Sensitivity to ultraviolet B is a risk factor for cutaneous melanoma in a Mediterranean population: results from an Italian case-control study.Clin Exp Dermatol 2009; 34(1):8-15CE
Sun sensitivity is one of the predictors of melanoma risk, together with other individual characteristics such as skin and eye colour and number of naevi. However, it is unclear how best to measure sun sensitivity in order to quantify the individual risk of melanoma.
In this case-control study, the relationship between minimal erythema dose (MED) and skin colour (both instrumentally assessed) was investigated, and their possible role as independent risk factors for melanoma in a Mediterranean population evaluated.
In total, 143 patients with cutaneous melanoma and 102 controls were enrolled in the study. Skin colour was assessed using a Minolta CR-200 chromameter. For MED calculation, a fluorescent lamp (Philips TL 4W/12) was used as a source of ultraviolet B light. MED was defined as the lowest dose that produced an increase of 2.5 in the redness value, expressed by the parameter a* of the Commission Internationale d'Eclairage (CIE) L*a*b* colour space (Deltaa* = 2.5).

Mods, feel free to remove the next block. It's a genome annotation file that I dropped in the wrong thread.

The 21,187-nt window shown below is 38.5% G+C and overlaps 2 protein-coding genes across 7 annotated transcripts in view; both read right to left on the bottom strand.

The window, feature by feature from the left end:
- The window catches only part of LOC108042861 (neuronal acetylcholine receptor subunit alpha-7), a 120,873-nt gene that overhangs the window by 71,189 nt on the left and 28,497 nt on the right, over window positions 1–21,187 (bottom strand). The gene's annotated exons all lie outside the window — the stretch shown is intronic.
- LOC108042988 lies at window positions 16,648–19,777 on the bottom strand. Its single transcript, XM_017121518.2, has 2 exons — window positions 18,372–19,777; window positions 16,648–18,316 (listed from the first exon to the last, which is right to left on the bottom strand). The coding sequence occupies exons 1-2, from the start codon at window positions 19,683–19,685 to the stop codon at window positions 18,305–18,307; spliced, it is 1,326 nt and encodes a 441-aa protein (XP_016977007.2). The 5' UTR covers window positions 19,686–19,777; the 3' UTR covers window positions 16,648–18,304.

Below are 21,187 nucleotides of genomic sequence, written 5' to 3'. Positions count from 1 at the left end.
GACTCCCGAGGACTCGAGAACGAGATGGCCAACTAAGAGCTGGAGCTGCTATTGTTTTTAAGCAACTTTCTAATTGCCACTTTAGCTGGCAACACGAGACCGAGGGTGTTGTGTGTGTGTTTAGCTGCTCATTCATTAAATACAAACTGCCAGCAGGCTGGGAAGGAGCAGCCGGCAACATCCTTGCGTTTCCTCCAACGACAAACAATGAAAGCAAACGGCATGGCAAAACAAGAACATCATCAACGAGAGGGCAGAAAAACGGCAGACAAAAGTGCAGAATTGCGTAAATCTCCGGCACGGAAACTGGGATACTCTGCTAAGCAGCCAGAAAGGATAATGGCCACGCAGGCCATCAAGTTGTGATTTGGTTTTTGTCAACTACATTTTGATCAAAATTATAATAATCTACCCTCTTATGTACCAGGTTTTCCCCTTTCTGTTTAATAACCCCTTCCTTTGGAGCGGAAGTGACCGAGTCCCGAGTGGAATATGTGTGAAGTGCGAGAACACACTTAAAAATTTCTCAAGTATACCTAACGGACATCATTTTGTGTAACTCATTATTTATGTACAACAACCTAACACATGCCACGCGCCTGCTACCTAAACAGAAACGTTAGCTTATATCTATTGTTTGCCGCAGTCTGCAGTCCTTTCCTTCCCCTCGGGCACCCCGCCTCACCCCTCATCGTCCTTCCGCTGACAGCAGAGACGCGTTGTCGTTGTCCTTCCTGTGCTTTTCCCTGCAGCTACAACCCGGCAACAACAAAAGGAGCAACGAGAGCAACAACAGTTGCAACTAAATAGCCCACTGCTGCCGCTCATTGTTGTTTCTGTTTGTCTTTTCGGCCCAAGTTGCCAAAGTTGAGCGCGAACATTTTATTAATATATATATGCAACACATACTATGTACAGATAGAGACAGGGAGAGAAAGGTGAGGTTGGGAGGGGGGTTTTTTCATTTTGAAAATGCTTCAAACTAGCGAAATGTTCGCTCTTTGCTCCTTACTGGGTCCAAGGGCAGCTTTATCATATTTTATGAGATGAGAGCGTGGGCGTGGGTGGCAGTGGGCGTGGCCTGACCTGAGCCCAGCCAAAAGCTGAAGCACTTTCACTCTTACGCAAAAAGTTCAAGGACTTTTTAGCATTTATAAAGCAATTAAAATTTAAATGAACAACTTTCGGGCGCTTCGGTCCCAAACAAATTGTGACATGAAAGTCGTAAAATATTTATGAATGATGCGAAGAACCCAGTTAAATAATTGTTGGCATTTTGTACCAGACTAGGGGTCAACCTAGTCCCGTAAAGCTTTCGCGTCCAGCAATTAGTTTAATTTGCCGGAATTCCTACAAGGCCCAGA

A significant excess of risk was associated with increasing L* values of skin colour (P < 0.05; OR = 1.12; 95% CI 1.01-1.24) for each unit of change. Low MED values were also associated with an increasing risk of melanoma, with an excess of risk of 18% (OR = 1.18, 95% CI 1.04-1.35) for every 10 mJ/cm(2) of MED reduction. Compared with the highest MED values (> 97.7 mJ/cm(2)), subjects with MED values <or= 50 euro mJ/cm(2) or lower had a > 2-fold increased risk of melanoma (OR = 2.37, 95% CI 1.05-5.38). The effect of decreasing MED value as a melanoma risk factor persisted after adjustment for skin colour and atypical naevi in a multivariate model.
In conclusion, both instrumentally assessed skin colour and MED are significant risk factors for malignant melanoma in a Mediterranean population. MED seems be an independent variable in establishing the subject's risk profile.